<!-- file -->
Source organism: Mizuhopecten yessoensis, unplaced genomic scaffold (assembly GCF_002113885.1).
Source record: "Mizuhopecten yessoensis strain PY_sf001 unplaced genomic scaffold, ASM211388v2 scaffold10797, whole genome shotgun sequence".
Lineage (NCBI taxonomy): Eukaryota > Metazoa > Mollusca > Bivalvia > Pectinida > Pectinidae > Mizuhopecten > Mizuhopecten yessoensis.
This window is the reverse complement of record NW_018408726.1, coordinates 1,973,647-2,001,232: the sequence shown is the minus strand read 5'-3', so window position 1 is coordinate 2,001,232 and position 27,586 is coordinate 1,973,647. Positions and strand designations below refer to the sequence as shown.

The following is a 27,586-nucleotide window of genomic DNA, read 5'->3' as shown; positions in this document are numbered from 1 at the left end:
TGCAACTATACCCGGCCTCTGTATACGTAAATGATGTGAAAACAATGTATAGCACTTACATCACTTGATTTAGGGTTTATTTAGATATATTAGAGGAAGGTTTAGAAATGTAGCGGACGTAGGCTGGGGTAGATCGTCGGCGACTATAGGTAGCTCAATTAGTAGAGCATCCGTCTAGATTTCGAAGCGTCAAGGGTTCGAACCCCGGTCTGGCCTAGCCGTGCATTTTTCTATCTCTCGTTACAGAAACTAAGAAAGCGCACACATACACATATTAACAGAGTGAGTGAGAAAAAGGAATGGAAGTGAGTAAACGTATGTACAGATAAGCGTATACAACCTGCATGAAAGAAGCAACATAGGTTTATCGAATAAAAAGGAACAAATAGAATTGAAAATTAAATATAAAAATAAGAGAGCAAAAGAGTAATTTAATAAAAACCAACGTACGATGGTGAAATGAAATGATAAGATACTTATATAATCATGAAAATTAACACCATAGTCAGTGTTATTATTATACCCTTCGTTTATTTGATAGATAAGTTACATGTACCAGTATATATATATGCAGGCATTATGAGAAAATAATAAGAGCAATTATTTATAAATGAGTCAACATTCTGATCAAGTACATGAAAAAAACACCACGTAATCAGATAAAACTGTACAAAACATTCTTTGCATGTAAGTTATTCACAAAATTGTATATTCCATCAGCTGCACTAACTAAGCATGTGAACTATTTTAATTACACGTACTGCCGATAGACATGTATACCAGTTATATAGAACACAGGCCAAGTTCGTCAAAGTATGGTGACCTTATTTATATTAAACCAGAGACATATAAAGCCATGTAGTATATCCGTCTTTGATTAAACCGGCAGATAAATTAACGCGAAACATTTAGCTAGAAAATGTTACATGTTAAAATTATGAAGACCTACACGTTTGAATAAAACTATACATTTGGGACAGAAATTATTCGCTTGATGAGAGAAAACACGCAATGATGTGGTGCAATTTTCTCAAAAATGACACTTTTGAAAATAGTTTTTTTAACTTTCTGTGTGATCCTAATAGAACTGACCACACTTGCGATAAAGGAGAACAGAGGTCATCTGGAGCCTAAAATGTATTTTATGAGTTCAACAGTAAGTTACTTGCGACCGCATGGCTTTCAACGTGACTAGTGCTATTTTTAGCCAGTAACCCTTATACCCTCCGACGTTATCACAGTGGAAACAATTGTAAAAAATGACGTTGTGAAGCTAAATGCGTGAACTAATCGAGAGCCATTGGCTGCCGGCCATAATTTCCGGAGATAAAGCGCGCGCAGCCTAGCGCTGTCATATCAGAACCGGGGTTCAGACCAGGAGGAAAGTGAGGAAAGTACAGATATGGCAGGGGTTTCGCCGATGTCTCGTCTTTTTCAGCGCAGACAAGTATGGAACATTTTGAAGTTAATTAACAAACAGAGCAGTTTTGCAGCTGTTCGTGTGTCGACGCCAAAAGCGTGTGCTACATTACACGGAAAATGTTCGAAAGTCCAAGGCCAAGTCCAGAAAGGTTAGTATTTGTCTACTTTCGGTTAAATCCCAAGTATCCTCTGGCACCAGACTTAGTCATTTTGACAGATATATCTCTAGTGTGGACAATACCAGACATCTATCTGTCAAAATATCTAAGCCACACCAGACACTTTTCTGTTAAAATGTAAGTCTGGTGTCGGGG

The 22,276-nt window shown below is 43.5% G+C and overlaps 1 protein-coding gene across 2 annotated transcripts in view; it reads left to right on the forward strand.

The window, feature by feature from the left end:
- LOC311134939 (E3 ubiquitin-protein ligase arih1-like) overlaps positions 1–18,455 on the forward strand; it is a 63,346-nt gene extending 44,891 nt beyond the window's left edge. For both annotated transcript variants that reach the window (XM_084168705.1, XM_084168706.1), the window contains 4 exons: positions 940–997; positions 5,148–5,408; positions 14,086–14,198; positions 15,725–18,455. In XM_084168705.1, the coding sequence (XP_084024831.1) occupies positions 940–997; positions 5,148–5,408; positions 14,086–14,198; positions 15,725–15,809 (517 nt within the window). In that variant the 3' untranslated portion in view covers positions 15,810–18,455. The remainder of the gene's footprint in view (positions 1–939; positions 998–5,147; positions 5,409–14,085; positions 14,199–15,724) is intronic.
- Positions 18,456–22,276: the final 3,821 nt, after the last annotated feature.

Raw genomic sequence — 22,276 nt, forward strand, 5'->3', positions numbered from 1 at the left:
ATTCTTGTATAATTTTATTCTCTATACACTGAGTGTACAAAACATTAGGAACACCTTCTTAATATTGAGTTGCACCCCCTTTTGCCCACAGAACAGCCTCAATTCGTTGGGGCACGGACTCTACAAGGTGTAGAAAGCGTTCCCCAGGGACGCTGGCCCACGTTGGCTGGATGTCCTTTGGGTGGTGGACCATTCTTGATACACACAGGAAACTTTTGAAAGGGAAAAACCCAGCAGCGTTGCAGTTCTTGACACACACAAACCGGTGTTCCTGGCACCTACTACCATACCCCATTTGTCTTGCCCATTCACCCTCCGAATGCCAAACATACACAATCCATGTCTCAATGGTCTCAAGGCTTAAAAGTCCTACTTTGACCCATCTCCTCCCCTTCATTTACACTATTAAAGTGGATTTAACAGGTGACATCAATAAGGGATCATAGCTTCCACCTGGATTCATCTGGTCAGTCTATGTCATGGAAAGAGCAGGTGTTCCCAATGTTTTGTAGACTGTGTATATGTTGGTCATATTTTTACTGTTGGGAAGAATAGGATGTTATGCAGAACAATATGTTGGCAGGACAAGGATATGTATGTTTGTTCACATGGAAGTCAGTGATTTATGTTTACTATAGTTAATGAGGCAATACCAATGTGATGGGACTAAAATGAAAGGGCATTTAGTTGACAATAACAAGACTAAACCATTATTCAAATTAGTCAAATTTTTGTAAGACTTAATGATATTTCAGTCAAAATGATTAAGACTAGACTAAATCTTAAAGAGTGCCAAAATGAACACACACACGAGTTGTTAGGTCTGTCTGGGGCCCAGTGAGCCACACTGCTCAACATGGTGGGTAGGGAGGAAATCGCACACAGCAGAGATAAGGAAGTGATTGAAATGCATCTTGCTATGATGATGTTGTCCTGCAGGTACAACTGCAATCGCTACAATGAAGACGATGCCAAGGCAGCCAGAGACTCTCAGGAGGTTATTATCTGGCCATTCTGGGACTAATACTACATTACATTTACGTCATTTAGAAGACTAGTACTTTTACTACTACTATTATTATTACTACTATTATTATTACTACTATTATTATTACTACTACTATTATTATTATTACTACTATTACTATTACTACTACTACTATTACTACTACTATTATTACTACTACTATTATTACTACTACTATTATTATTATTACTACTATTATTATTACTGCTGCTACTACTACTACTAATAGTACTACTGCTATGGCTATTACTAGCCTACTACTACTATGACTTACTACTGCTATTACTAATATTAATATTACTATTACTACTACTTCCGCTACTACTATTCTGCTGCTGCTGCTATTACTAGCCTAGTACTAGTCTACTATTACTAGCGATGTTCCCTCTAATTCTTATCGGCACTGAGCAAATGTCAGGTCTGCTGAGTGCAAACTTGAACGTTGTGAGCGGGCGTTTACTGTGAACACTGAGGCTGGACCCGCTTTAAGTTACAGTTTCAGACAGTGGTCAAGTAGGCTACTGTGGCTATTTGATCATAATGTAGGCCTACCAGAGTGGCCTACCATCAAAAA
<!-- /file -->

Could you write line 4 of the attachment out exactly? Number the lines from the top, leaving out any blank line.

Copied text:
This window is the reverse complement of record NW_018408726.1, coordinates 1,973,647-2,001,232: the sequence shown is the minus strand read 5'-3', so window position 1 is coordinate 2,001,232 and position 27,586 is coordinate 1,973,647. Positions and strand designations below refer to the sequence as shown.